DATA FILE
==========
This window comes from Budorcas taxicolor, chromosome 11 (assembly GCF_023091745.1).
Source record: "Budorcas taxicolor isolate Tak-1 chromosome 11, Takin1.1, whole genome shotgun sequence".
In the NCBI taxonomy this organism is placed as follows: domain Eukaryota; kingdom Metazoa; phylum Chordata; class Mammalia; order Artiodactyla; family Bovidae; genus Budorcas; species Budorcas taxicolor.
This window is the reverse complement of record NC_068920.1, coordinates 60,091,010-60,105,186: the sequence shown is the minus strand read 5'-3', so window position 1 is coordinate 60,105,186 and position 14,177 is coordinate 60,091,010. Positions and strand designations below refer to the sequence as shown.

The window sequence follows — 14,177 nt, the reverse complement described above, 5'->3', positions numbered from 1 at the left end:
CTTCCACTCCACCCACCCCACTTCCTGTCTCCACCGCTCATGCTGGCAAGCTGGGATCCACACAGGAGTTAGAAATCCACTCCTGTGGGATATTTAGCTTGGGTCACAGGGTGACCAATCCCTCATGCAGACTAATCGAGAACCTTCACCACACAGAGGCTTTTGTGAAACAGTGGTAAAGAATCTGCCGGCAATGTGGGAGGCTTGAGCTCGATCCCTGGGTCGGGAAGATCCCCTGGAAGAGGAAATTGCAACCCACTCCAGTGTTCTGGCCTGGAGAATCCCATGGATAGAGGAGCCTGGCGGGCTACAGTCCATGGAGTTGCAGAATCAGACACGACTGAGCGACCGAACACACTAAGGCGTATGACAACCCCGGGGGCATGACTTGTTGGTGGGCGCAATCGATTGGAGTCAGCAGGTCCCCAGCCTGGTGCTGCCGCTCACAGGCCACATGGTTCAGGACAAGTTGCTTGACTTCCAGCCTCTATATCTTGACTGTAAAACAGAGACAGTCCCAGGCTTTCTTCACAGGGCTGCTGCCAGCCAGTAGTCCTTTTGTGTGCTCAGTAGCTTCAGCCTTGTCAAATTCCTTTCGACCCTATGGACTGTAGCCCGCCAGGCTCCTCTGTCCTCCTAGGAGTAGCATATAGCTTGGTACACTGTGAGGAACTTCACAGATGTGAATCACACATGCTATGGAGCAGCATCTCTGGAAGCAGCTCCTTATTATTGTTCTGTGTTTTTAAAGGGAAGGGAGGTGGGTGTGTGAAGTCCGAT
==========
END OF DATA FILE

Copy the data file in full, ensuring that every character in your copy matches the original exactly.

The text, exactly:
This window comes from Budorcas taxicolor, chromosome 11 (assembly GCF_023091745.1).
Source record: "Budorcas taxicolor isolate Tak-1 chromosome 11, Takin1.1, whole genome shotgun sequence".
In the NCBI taxonomy this organism is placed as follows: domain Eukaryota; kingdom Metazoa; phylum Chordata; class Mammalia; order Artiodactyla; family Bovidae; genus Budorcas; species Budorcas taxicolor.
This window is the reverse complement of record NC_068920.1, coordinates 60,091,010-60,105,186: the sequence shown is the minus strand read 5'-3', so window position 1 is coordinate 60,105,186 and position 14,177 is coordinate 60,091,010. Positions and strand designations below refer to the sequence as shown.

The window sequence follows — 14,177 nt, the reverse complement described above, 5'->3', positions numbered from 1 at the left end:
CTTCCACTCCACCCACCCCACTTCCTGTCTCCACCGCTCATGCTGGCAAGCTGGGATCCACACAGGAGTTAGAAATCCACTCCTGTGGGATATTTAGCTTGGGTCACAGGGTGACCAATCCCTCATGCAGACTAATCGAGAACCTTCACCACACAGAGGCTTTTGTGAAACAGTGGTAAAGAATCTGCCGGCAATGTGGGAGGCTTGAGCTCGATCCCTGGGTCGGGAAGATCCCCTGGAAGAGGAAATTGCAACCCACTCCAGTGTTCTGGCCTGGAGAATCCCATGGATAGAGGAGCCTGGCGGGCTACAGTCCATGGAGTTGCAGAATCAGACACGACTGAGCGACCGAACACACTAAGGCGTATGACAACCCCGGGGGCATGACTTGTTGGTGGGCGCAATCGATTGGAGTCAGCAGGTCCCCAGCCTGGTGCTGCCGCTCACAGGCCACATGGTTCAGGACAAGTTGCTTGACTTCCAGCCTCTATATCTTGACTGTAAAACAGAGACAGTCCCAGGCTTTCTTCACAGGGCTGCTGCCAGCCAGTAGTCCTTTTGTGTGCTCAGTAGCTTCAGCCTTGTCAAATTCCTTTCGACCCTATGGACTGTAGCCCGCCAGGCTCCTCTGTCCTCCTAGGAGTAGCATATAGCTTGGTACACTGTGAGGAACTTCACAGATGTGAATCACACATGCTATGGAGCAGCATCTCTGGAAGCAGCTCCTTATTATTGTTCTGTGTTTTTAAAGGGAAGGGAGGTGGGTGTGTGAAGTCCGAT